Scandium: the essentials

Scandium is a silvery-white metal which develops a slightly yellowish or pinkish cast upon exposure to air. It is relatively soft, and resembles yttrium and the rare-earth metals more than it resembles aluminium or titanium. Scandium reacts rapidly with many acids.

Scandium is apparently a much more abundant element in the sun and certain stars than on earth.

Table: basic information about and classifications of scandium.

Scandium: historical information

Scandium was discovered by Lars Fredrik Nilson at 1879 in Sweden. Origin of name: from the Latin word "Scandia" meaning "Scandinavia".

Scandium was discovered by Lars Frederick Nilson (a Scandinavian) in 1876 in the minerals euxenite and gadolinite, which had not yet been found anywhere except in Scandinavia. He and his coworkers were actually looking for rare earth metals. By processing 10 kg of euxenite and other residues of rare-earth minerals, Nilson was able to prepare about 2 g of scandium oxide (scandia, Sc2O3) of high purity.

In 1871 Mendeleev predicted that an element should exist that would resemble boron in its properties. He therefore called it ekaboron, (symbol Eb). Per Theodor Cleve found scandium oxide at about the same time. He noted that the new element was the element ekaboron predicted by Mendeleev in 1871.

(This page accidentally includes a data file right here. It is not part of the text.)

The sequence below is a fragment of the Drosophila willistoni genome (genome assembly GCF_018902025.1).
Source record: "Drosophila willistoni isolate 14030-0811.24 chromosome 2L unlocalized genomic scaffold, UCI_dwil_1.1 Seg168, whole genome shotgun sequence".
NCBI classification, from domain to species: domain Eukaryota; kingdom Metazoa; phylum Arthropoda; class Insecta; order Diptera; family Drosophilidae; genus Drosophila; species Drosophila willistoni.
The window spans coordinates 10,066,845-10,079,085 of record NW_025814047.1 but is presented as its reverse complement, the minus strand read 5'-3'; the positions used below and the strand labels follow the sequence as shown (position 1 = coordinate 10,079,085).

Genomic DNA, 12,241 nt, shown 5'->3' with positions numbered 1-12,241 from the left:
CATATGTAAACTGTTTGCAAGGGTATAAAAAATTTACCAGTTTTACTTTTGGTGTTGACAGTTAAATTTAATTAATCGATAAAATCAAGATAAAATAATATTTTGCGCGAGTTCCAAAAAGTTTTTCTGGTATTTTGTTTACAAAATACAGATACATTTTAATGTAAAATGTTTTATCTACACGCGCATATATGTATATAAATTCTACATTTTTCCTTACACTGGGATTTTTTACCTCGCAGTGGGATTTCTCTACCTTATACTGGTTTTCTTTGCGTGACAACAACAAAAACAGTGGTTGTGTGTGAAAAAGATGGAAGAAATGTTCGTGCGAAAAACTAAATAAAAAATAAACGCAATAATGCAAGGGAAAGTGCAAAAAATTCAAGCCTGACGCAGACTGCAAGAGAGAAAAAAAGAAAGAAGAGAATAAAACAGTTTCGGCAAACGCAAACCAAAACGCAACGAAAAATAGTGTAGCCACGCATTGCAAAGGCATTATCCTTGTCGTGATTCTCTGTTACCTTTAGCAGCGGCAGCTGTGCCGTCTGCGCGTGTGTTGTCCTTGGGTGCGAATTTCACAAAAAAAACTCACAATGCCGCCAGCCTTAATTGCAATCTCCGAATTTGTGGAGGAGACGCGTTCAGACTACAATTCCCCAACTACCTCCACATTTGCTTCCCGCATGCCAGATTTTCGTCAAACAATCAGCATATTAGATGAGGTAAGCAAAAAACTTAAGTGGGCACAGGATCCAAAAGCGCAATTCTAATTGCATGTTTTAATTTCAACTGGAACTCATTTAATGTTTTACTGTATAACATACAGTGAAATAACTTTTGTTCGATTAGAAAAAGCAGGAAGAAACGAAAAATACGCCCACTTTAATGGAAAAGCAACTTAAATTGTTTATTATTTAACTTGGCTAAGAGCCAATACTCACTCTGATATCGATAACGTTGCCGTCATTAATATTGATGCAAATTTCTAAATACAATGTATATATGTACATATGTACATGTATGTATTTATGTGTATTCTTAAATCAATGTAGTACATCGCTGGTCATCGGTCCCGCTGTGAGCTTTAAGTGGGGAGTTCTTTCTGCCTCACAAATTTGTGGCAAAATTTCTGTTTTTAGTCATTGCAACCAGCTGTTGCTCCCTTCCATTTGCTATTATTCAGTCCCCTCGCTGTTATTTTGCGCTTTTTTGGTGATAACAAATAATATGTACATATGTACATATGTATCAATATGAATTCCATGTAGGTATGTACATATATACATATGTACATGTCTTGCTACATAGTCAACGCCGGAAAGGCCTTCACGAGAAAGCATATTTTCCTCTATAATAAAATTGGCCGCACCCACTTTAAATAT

Scandium: physical properties

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Scandium: orbital properties

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Isolation: preparation of metallic samples of scandium is not normally necessary given that it is commercially avaialable. In practice littel scandium is produced. The mineral thortveitite contains 35-40% Sc2O3 is used to produce scandium metal but another important source is as a byproduct from uranium ore processing, even though these only contain 0.02% Sc2O3.

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scandium atomic number